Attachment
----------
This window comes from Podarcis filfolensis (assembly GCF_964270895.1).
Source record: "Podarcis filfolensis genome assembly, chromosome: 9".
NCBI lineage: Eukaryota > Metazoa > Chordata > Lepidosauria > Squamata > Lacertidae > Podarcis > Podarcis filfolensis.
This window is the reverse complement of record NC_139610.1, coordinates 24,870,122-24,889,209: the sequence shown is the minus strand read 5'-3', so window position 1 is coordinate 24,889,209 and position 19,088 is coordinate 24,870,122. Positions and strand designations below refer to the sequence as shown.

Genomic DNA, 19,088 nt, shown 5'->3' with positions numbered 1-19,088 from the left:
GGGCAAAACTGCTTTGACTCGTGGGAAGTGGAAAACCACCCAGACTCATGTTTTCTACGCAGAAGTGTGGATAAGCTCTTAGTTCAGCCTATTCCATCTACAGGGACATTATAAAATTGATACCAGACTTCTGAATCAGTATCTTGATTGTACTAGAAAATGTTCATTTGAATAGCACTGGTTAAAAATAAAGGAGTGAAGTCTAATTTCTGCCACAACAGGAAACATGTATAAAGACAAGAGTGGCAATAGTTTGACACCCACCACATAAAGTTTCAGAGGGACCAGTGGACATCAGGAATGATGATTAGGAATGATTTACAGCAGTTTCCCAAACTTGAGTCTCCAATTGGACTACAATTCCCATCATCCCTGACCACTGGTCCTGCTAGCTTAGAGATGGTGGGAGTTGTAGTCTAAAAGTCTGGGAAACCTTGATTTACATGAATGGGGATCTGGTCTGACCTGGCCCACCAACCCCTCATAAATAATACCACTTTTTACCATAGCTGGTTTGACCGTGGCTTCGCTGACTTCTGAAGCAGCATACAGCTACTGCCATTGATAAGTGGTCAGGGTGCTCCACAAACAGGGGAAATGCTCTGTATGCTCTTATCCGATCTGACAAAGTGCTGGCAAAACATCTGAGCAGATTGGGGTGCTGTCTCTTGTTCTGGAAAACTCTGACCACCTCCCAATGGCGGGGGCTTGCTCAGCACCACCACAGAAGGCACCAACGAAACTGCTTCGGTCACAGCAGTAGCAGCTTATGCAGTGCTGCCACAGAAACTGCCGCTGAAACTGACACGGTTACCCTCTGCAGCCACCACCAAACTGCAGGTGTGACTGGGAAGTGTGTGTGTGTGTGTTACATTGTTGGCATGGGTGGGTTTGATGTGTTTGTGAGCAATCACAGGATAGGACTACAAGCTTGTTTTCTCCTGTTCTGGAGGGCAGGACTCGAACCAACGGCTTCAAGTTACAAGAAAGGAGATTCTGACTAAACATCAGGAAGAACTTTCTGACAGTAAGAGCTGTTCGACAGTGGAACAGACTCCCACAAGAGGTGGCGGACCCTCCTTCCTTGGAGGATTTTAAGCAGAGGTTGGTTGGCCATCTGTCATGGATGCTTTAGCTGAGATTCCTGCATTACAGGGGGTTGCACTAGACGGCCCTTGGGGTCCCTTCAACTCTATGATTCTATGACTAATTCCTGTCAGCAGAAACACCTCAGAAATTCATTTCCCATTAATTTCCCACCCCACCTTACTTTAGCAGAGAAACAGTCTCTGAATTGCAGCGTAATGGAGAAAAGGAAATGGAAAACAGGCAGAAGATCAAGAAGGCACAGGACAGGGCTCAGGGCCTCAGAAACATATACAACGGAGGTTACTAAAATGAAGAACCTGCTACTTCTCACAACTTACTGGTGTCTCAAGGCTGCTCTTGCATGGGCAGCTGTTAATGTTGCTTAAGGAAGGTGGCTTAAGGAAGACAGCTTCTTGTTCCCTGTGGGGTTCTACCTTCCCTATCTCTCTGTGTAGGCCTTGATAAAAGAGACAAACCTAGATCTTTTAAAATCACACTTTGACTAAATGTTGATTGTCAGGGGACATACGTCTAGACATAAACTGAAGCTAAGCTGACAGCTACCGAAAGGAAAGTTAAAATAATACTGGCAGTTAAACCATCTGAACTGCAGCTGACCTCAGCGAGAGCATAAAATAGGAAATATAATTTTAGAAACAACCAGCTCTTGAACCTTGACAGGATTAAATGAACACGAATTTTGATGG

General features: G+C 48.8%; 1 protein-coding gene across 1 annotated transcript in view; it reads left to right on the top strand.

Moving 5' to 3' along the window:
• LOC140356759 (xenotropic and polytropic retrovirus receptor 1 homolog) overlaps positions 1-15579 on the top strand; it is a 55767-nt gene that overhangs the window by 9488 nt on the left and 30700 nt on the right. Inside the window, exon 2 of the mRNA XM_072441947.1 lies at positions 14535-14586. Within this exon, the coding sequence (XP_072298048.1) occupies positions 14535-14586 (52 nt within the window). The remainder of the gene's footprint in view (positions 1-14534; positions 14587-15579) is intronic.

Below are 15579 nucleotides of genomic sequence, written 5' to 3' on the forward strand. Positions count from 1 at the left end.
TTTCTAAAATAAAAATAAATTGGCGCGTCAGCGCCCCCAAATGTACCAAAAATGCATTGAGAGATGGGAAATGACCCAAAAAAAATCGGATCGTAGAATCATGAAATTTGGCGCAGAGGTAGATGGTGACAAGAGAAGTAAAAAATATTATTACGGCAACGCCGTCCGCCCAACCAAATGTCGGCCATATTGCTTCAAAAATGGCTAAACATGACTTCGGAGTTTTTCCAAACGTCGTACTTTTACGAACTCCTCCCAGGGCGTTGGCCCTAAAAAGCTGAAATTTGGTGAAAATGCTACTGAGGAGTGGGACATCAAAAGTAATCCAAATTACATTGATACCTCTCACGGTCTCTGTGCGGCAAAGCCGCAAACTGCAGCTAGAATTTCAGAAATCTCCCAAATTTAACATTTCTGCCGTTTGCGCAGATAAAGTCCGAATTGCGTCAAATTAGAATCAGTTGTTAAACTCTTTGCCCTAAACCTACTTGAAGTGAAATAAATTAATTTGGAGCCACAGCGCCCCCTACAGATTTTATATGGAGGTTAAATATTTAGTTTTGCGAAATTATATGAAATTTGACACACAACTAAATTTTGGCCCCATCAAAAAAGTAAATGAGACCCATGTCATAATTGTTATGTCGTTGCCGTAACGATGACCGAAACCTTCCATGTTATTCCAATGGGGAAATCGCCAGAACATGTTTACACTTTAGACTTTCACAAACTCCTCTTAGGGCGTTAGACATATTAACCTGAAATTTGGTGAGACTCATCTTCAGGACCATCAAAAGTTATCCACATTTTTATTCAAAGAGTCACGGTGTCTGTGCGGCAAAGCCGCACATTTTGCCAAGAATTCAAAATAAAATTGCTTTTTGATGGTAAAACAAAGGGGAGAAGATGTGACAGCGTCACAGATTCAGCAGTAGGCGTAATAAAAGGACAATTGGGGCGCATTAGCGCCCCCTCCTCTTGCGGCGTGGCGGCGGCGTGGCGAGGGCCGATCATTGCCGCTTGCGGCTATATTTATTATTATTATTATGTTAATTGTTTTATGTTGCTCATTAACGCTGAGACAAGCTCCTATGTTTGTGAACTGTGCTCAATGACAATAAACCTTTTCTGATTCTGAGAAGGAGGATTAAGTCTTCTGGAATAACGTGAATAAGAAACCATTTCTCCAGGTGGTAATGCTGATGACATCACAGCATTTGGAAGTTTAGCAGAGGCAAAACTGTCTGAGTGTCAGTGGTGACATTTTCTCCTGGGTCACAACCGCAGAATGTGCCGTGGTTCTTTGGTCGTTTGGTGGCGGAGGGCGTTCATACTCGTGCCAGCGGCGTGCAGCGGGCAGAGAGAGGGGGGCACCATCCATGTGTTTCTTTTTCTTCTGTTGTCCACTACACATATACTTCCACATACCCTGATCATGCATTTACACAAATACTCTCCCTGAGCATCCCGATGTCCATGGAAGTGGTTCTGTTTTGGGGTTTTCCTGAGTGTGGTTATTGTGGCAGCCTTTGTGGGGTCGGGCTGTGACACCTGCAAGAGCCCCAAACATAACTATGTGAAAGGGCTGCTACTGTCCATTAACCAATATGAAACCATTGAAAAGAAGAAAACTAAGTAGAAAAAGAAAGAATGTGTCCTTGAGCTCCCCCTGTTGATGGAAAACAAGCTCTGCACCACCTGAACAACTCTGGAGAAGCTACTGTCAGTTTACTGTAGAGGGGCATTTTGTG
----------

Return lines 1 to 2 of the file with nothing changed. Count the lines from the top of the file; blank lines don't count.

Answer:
This window comes from Podarcis filfolensis (assembly GCF_964270895.1).
Source record: "Podarcis filfolensis genome assembly, chromosome: 9".